Just like that, the F-35—long peddled as the low-end fighter in the high-low mix—has suddenly become the high-end fighter. That’s what happens when you spend $400 billion on a new warplane.

*And, technically speaking, also the last fighter he ever flew.


1 in 3 troops spurning vaccine

About a third of U.S. troops eligible to get the COVID-19 vaccination are telling their superiors: “Thanks, but no thanks.” The Pentagon says that reflects American society, despite a recent Census Bureau survey that put the refusal rate among Americans as a whole about 10 points lower (77% of those surveyed said they would definitely or probably take the vaccine, compared to 67% of those in uniform).

There’s an old adage that says “if the Army wanted you to have a wife, it would have issued you one,” but it doesn’t apply here. That’s because the COVID-19 vaccines have won only “emergency” status from the Food and Drug Administration, and not the standard full-authorization approval. That means no one can be compelled to take it. If the FDA fully authorizes the vaccines, “the voluntary may change to mandatory,” a Pentagon spokesman said in December. The Pentagon has an extensive arsenal of vaccines for troops, generally mandatory (PDF), depending on where they are deployed.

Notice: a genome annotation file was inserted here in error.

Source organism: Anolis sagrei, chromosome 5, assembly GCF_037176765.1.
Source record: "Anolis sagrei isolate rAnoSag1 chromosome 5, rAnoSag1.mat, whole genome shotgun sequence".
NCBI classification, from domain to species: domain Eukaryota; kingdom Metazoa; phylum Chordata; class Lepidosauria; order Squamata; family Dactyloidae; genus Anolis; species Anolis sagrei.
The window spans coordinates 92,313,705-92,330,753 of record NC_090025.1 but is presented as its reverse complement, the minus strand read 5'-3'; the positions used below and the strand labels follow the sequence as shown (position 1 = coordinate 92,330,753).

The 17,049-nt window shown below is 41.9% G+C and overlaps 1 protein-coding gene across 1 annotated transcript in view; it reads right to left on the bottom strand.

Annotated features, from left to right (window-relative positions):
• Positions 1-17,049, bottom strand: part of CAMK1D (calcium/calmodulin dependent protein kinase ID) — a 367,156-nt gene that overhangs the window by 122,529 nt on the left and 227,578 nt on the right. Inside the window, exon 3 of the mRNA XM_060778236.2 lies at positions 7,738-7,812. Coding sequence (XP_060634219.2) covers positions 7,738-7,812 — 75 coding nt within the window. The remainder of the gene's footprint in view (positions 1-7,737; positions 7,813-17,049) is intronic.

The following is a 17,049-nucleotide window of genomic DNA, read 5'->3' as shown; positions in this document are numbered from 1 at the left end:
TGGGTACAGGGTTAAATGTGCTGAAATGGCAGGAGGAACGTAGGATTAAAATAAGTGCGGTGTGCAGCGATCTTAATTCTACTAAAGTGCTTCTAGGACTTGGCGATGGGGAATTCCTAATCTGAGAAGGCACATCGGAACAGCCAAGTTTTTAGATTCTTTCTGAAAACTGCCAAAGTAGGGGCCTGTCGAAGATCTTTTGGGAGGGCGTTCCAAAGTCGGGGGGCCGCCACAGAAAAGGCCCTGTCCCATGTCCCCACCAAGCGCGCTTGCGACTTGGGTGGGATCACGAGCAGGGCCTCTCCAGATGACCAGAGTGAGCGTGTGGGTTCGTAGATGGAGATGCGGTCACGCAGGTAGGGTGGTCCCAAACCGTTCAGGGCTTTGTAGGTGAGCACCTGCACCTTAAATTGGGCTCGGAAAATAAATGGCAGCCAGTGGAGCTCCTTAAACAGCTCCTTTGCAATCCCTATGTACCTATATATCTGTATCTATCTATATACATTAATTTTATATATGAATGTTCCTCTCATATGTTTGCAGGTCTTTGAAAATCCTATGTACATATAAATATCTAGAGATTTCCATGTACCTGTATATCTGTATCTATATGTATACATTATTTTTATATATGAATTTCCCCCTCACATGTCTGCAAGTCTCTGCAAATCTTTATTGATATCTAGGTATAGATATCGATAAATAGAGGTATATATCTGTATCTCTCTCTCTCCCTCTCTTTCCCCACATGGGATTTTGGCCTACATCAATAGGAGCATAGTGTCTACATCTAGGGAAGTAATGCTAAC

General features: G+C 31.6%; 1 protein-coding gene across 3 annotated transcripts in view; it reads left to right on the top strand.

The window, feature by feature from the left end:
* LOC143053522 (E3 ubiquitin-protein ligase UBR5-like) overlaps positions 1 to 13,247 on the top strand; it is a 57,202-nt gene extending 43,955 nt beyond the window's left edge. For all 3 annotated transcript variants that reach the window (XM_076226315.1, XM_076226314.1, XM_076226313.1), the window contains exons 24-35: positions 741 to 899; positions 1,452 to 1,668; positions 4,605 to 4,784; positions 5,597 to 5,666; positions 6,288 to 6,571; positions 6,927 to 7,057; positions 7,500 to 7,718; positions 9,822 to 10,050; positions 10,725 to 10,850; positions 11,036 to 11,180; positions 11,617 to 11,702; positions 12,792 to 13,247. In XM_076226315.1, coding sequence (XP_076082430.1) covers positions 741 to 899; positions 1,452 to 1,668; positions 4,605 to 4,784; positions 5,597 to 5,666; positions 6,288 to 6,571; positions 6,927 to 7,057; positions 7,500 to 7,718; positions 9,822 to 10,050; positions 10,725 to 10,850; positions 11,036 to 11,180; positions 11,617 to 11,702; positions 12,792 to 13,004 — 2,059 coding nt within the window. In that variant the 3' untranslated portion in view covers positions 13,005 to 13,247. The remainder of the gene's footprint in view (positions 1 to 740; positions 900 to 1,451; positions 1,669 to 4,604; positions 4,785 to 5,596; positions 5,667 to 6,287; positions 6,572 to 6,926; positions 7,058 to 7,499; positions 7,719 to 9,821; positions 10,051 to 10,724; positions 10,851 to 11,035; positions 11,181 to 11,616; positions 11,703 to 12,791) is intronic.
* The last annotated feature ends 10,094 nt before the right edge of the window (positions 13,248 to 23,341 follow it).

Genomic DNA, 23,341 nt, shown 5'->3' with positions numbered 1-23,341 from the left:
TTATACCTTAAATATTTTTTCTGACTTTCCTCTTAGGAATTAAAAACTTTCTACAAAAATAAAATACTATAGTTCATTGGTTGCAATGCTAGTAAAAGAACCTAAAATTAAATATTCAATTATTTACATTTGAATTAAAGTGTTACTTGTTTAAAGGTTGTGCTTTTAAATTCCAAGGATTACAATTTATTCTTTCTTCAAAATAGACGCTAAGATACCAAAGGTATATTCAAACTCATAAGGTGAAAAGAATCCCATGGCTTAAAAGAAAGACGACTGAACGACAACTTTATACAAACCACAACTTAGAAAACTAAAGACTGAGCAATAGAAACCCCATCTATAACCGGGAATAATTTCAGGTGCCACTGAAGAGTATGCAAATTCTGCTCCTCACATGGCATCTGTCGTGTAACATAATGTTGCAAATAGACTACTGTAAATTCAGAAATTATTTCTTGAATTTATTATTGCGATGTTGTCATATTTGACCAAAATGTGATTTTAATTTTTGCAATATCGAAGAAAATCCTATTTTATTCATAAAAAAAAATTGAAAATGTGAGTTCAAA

The rejection rate seems high for a military force used to saluting, and one that has been strenuously encouraged to roll up their sleeves. “We need to continue to educate our force and help them understand the benefits and ensure there's leadership involvement in the discussion of the benefits of the vaccine," a top Pentagon general told Congress February 17. In January, the Navy’s personnel chief said “we’re trying to get the facts out there to dissuade the disinformation that’s in social media and other places with respect to the safety of the vaccine.”

But it should come as no surprise. Today’s troops are smarter and more skeptical than ever. They’re willing to challenge whatever assurances they may get from their commanders. It’s a shame it has come to this, but if you’d been in uniform any time since 9/11, you’d probably be leery of what the brass is telling you, too.


The Taliban could reverse two decades of progress

Over nearly 20 years, the U.S. has spent almost a billion dollars trying to bolster the well-being and status of girls and women in a tribal and patriarchal Afghanistan, where they have been treated poorly for centuries. But much of that progress, in areas including education and health care, is in jeopardy as the U.S. weighs striking a peace deal with the Taliban and trimming its forces there down to the vanishing point.